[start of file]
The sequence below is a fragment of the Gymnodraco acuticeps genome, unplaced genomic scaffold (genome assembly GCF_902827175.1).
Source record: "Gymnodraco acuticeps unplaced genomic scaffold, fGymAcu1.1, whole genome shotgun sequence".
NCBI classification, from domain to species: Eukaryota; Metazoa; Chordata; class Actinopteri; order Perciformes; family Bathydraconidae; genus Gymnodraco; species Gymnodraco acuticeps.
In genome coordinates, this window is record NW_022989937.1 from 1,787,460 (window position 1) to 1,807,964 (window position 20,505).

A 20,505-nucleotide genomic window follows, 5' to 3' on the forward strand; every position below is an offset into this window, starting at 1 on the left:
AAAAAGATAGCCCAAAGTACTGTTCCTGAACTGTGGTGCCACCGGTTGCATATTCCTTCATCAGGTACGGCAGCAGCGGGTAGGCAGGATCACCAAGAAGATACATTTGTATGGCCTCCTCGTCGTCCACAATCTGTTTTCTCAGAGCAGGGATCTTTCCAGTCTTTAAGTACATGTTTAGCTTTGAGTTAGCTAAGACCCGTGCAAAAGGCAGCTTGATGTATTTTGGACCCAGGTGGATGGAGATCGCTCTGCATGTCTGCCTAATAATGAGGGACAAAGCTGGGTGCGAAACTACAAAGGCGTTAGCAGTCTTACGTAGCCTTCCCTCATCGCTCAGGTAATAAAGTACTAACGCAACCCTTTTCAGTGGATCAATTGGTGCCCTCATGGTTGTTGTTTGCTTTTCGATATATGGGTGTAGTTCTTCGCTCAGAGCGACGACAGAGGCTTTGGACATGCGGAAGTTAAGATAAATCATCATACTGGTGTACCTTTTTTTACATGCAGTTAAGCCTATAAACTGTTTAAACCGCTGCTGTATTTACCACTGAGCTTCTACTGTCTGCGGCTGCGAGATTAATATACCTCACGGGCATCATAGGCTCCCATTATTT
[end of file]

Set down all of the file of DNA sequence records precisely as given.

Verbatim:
The sequence below is a fragment of the Gymnodraco acuticeps genome, unplaced genomic scaffold (genome assembly GCF_902827175.1).
Source record: "Gymnodraco acuticeps unplaced genomic scaffold, fGymAcu1.1, whole genome shotgun sequence".
NCBI classification, from domain to species: Eukaryota; Metazoa; Chordata; class Actinopteri; order Perciformes; family Bathydraconidae; genus Gymnodraco; species Gymnodraco acuticeps.
In genome coordinates, this window is record NW_022989937.1 from 1,787,460 (window position 1) to 1,807,964 (window position 20,505).

A 20,505-nucleotide genomic window follows, 5' to 3' on the forward strand; every position below is an offset into this window, starting at 1 on the left:
AAAAAGATAGCCCAAAGTACTGTTCCTGAACTGTGGTGCCACCGGTTGCATATTCCTTCATCAGGTACGGCAGCAGCGGGTAGGCAGGATCACCAAGAAGATACATTTGTATGGCCTCCTCGTCGTCCACAATCTGTTTTCTCAGAGCAGGGATCTTTCCAGTCTTTAAGTACATGTTTAGCTTTGAGTTAGCTAAGACCCGTGCAAAAGGCAGCTTGATGTATTTTGGACCCAGGTGGATGGAGATCGCTCTGCATGTCTGCCTAATAATGAGGGACAAAGCTGGGTGCGAAACTACAAAGGCGTTAGCAGTCTTACGTAGCCTTCCCTCATCGCTCAGGTAATAAAGTACTAACGCAACCCTTTTCAGTGGATCAATTGGTGCCCTCATGGTTGTTGTTTGCTTTTCGATATATGGGTGTAGTTCTTCGCTCAGAGCGACGACAGAGGCTTTGGACATGCGGAAGTTAAGATAAATCATCATACTGGTGTACCTTTTTTTACATGCAGTTAAGCCTATAAACTGTTTAAACCGCTGCTGTATTTACCACTGAGCTTCTACTGTCTGCGGCTGCGAGATTAATATACCTCACGGGCATCATAGGCTCCCATTATTT